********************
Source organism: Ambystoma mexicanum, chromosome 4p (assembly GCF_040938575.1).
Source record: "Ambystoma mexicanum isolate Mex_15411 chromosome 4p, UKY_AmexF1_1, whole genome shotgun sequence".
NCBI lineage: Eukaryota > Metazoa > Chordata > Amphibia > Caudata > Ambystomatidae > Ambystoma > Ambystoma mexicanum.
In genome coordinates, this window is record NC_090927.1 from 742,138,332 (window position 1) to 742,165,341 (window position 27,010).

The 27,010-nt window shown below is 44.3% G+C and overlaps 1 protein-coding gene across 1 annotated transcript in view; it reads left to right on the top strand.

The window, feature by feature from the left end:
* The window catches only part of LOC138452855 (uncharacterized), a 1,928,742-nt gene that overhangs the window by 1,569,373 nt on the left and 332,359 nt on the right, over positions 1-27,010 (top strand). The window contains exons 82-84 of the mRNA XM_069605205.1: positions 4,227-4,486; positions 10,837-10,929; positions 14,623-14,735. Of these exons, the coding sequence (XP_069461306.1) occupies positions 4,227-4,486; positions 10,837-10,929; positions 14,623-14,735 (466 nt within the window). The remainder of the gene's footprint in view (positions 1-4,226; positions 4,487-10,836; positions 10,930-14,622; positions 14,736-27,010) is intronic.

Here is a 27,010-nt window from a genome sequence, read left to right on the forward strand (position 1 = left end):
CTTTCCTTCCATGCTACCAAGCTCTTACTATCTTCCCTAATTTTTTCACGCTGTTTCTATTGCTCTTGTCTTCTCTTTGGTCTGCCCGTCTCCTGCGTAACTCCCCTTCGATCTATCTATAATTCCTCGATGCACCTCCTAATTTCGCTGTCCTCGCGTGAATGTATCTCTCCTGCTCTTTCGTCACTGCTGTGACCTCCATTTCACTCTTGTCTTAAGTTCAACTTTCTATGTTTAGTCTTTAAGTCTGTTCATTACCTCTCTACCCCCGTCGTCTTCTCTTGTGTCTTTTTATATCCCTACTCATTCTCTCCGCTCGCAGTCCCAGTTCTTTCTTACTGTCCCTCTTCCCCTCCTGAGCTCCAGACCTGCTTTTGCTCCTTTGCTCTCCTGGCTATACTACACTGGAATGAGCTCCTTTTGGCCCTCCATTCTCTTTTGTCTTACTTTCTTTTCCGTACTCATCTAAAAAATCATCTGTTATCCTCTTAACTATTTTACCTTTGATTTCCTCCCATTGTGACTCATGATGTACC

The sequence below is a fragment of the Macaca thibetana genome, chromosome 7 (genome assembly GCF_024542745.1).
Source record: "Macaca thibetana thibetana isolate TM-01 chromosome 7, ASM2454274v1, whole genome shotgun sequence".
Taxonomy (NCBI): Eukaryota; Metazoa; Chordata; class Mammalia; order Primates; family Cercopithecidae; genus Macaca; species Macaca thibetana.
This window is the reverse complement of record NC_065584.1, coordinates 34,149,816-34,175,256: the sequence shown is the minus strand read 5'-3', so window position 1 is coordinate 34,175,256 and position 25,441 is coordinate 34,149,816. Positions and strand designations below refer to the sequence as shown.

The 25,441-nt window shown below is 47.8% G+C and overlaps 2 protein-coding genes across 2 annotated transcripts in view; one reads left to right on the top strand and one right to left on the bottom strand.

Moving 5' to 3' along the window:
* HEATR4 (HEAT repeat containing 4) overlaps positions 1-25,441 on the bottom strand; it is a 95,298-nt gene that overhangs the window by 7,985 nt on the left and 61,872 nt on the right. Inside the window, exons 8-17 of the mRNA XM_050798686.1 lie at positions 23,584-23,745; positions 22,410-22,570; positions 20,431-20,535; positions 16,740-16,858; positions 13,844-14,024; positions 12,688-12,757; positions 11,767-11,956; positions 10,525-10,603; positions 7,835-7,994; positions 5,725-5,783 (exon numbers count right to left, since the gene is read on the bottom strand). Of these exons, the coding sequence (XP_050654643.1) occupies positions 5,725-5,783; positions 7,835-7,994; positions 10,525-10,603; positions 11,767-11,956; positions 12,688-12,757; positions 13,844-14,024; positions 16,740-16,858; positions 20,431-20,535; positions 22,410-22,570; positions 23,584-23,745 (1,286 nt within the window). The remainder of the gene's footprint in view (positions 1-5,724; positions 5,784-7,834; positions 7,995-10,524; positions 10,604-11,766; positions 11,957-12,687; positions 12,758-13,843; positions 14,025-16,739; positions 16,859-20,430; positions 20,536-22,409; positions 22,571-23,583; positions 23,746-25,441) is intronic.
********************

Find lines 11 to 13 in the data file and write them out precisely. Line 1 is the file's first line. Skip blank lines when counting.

Source record: "Macaca thibetana thibetana isolate TM-01 chromosome 7, ASM2454274v1, whole genome shotgun sequence".
Taxonomy (NCBI): Eukaryota; Metazoa; Chordata; class Mammalia; order Primates; family Cercopithecidae; genus Macaca; species Macaca thibetana.
This window is the reverse complement of record NC_065584.1, coordinates 34,149,816-34,175,256: the sequence shown is the minus strand read 5'-3', so window position 1 is coordinate 34,175,256 and position 25,441 is coordinate 34,149,816. Positions and strand designations below refer to the sequence as shown.